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Ameren installs safety devices to protect birds


DECATUR – Ameren Illinois is supercharging its efforts to save birds of prey from being fried on its power lines and transformers.

The utility has been busy fitting protective coverings to power poles, transformers and other equipment to save birds such as eagles, owls and hawks from being electrocuted as they seek a perch to hunt for lunch. Lines are also being fitted with devices that make them more visible to lessen mid-air collisions.

Spending anywhere from $500 to $2,500 per installation, the utility has fitted safety protectors on more than 1,400 locations since 2010 after surveying lines to find where raptors are concentrated.

Ron Pate, Ameren Illinois senior vice president of operations and technical services, reports positive results: a previous rate of some 125 bird casualties a year has dropped to fewer than five since 2012.

And new lines are installed to new standards with birds in mind: wider spacing of the wires stops raptors from being able to touch lines with their outstretched wings and electrocute themselves. The crucial spacing for new lines, or the protective space for old lines fitted with safety covers, turns out to be more than 5 feet of clearance.

“That's the wingspan of an eagle,” said Riley Adams, a utility consulting engineer and its avian protection program manager. “So a bird as big as an eagle or smaller can land there and take off safely and not get injured.”

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Riley has been on a mission to save raptors and belongs to a group called the Avian Power Line Interaction Committee that involves biologists and engineers cooperating to keep birds and lines from interacting in disastrous ways. Ameren Illinois also has collaborated with manufacturers to develop more effective shielding equipment for electric infrastructure, and that equipment is available nationwide.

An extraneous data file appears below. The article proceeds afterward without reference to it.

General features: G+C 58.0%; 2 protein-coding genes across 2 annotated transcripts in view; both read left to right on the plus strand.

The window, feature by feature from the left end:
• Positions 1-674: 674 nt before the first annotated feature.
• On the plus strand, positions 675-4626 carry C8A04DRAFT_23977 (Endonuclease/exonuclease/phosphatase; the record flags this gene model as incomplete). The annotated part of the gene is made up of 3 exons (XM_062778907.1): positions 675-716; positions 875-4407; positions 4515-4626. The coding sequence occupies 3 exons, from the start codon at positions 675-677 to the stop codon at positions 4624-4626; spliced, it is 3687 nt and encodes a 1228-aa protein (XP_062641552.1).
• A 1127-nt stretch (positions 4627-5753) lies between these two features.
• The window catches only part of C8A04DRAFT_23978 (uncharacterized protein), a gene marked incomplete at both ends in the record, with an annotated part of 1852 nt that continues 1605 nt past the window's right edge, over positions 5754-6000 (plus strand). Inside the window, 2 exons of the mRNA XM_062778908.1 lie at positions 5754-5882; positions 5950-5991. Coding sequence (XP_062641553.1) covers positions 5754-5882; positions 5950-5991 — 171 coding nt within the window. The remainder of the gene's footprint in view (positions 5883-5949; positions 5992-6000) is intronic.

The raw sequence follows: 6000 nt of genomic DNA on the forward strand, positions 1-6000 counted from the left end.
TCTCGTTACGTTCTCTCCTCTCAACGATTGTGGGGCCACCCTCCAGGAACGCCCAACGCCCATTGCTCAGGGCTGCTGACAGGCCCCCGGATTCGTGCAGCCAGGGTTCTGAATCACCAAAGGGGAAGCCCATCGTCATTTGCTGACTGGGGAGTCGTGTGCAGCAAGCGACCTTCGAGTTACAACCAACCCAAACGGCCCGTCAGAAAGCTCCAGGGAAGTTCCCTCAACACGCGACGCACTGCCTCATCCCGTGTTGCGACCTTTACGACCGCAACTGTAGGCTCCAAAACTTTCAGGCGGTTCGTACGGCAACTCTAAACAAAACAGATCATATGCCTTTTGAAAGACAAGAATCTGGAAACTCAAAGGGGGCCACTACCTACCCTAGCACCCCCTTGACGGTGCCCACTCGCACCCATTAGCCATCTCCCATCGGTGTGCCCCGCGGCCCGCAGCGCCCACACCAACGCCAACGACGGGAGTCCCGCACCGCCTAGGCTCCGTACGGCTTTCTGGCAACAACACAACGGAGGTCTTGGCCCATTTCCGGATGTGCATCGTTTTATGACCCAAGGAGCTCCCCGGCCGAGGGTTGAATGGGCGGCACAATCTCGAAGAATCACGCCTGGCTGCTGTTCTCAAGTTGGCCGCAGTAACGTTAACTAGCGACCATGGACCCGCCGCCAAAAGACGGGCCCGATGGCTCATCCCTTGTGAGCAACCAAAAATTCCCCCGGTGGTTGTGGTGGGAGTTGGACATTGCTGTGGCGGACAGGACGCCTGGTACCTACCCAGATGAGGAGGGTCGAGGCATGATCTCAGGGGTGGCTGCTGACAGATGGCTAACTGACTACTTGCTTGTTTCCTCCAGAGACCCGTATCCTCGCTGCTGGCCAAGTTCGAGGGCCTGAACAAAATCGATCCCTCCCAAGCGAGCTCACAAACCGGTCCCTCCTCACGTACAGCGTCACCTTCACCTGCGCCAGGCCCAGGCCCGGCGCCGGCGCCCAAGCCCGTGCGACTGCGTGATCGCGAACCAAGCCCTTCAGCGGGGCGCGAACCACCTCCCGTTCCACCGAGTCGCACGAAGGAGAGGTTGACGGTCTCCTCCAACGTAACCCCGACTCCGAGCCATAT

The same equipment also safeguards other animals such as squirrels and raccoons, whose frying bodies have been a common cause of power outages. “So we've decreased the number of individual outages to our customers where we have installed this stuff,” Riley added. “It's helping to keep the lights on.”

Riley said some 3,000 Ameren Illinois workers and contractors have received “avian training” to help them understand company policy, and the reaction from his co-workers has been upbeat. “I really feel their hearts are in it, and they are conscientious about what they are doing,” added Riley, 55. “They're happy about making a difference.”

Not every bird gets saved, however, and the utility has tried to make a difference here as well. The Ameren Corporation Charitable Trust recently made a $50,000 donation to the Decatur-based Illinois Raptor Center, which rehabilitates and provides long-term care for injured birds of prey. The money was used to build 36 new cages.


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